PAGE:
unimpaired.vim: pairs of handy bracket mappings
Latest commit 11dc568 Dec 29, 2015 @tpope Merge pull request #106 from BohrShaw/temp_autocmd
Make an auto-command temporary



Much of unimpaired.vim was extracted from my vimrc when I noticed a pattern: complementary pairs of mappings. They mostly fall into four categories.

There are mappings which are simply short normal mode aliases for commonly used ex commands. ]q is :cnext. [q is :cprevious. ]a is :next. [b is :bprevious. See the documentation for the full set of 20 mappings and mnemonics. All of them take a count.

There are linewise mappings. [<Space> and ]<Space> add newlines before and after the cursor line. [e and ]e exchange the current line with the one above or below it.

There are mappings for toggling options. [os, ]os, and cos perform :set spell, :set nospell, and :set invspell, respectively. There's also l (list), n (number), w (wrap), x (cursorline cursorcolumn), and several others, plus mappings to help alleviate the set paste dance. Consult the documentation.

There are mappings for encoding and decoding. [x and ]x encode and decode XML (and HTML). [u and ]u encode and decode URLs. [y and ]y do C String style escaping.

And in the miscellaneous category, there's [f and ]f to go to the next/previous file in the directory, and [n and ]n to jump between SCM conflict markers.

The . command works with all operator mappings, and will work with the linewise mappings as well if you install repeat.vim.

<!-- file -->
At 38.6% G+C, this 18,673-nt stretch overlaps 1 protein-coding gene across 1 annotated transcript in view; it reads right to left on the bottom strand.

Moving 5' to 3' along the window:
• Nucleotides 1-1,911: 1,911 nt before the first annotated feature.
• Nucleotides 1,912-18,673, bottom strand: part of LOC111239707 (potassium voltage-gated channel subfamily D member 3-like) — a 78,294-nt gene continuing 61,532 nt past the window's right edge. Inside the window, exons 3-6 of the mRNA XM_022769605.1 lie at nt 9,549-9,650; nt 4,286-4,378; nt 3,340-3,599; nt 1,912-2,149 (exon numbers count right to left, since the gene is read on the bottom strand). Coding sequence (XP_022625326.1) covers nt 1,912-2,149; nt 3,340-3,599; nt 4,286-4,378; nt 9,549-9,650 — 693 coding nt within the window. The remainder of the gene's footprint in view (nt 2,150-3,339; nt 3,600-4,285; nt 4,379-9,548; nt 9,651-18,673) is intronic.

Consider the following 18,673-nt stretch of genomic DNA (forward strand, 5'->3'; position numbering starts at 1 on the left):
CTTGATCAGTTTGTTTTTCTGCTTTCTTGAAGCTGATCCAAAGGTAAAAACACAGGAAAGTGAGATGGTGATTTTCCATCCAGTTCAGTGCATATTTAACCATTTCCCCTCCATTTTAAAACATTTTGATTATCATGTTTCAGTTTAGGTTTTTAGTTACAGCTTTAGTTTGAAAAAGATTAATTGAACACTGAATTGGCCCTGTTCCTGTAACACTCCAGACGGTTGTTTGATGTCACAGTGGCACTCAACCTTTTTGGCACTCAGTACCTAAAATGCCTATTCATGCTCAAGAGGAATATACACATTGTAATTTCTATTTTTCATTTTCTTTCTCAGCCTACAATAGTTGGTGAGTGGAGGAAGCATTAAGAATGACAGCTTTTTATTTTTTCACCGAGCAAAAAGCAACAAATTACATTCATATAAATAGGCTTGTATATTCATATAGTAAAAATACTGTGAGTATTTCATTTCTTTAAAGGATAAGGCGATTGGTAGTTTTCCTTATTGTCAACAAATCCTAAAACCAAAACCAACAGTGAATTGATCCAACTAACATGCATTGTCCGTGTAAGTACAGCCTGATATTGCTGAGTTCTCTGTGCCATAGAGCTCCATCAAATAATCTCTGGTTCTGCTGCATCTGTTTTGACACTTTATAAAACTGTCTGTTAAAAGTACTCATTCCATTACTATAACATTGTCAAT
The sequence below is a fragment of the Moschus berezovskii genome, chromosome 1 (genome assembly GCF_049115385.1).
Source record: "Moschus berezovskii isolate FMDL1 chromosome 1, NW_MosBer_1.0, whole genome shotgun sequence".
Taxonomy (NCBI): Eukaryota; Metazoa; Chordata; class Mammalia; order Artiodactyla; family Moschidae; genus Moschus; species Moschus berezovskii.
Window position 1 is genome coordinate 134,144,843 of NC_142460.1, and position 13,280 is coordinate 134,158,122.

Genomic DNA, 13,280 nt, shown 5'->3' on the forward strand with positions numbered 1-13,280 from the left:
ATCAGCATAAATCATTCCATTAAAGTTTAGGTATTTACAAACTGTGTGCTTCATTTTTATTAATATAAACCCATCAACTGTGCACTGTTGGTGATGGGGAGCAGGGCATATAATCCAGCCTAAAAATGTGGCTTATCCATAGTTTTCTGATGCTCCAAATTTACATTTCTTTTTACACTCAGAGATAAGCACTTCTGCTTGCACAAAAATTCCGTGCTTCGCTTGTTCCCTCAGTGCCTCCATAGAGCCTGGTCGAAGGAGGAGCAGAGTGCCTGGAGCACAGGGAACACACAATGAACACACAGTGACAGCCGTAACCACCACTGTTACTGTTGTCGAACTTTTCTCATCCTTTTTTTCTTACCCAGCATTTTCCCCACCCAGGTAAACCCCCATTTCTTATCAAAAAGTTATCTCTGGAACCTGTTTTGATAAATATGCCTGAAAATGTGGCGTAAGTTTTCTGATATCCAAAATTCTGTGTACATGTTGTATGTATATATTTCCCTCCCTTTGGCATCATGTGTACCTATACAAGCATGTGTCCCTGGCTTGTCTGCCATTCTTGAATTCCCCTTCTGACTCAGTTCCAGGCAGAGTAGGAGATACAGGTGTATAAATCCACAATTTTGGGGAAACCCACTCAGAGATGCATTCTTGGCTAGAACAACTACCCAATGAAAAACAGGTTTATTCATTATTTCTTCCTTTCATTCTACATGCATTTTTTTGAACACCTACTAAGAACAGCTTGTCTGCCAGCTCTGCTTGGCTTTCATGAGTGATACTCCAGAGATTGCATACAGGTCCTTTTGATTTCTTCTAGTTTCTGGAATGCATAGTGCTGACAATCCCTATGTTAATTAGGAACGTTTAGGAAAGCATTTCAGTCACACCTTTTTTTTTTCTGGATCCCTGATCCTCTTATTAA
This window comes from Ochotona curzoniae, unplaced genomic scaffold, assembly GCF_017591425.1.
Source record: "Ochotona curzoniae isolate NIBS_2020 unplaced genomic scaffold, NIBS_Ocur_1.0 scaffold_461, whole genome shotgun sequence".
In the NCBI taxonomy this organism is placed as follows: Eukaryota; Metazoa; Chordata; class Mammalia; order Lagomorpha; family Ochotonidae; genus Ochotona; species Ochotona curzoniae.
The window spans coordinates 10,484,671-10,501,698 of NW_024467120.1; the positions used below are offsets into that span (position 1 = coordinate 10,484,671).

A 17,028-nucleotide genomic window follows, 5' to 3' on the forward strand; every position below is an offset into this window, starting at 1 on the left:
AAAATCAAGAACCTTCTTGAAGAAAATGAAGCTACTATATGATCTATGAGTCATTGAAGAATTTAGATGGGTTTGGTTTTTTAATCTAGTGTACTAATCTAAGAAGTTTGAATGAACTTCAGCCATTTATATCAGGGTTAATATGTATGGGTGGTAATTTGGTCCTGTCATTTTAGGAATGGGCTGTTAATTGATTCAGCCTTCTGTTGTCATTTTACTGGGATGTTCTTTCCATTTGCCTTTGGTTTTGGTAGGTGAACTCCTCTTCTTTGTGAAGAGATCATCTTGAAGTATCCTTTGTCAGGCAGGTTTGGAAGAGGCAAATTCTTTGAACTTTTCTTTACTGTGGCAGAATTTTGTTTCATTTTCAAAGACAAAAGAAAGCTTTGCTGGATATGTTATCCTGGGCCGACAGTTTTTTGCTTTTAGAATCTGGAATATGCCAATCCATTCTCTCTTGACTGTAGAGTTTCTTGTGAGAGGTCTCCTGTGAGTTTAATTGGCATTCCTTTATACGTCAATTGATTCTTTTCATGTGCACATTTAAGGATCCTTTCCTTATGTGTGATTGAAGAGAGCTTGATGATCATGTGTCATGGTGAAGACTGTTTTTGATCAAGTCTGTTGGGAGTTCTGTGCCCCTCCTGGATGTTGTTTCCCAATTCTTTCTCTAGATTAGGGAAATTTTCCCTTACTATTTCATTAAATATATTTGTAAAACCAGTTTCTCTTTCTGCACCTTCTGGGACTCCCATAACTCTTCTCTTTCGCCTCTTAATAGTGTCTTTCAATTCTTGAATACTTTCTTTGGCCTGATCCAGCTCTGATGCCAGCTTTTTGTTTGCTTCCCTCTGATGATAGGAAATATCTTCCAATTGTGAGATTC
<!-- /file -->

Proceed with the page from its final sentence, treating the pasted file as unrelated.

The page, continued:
If you don't have a preferred installation method, I recommend installing pathogen.vim, and then simply copy and paste:

cd ~/.vim/bundle
git clone git://github.com/tpope/vim-unimpaired.git

Once help tags have been generated, you can view the manual with :help unimpaired.


My non-US keyboard makes it hard to type [ and ]. Can I configure different prefix characters?

Not en masse, but you can just map to [ and ] directly:

nmap < [
nmap > ]
omap < [
omap > ]
xmap < [
xmap > ]

Note we're not using the noremap family because we do want to recursively invoke unimpaired.vim's maps.

There are also <Plug> maps if you want a more granular approach.


See the contribution guidelines for pathogen.vim.


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Copyright (c) Tim Pope. Distributed under the same terms as Vim itself. See :help license.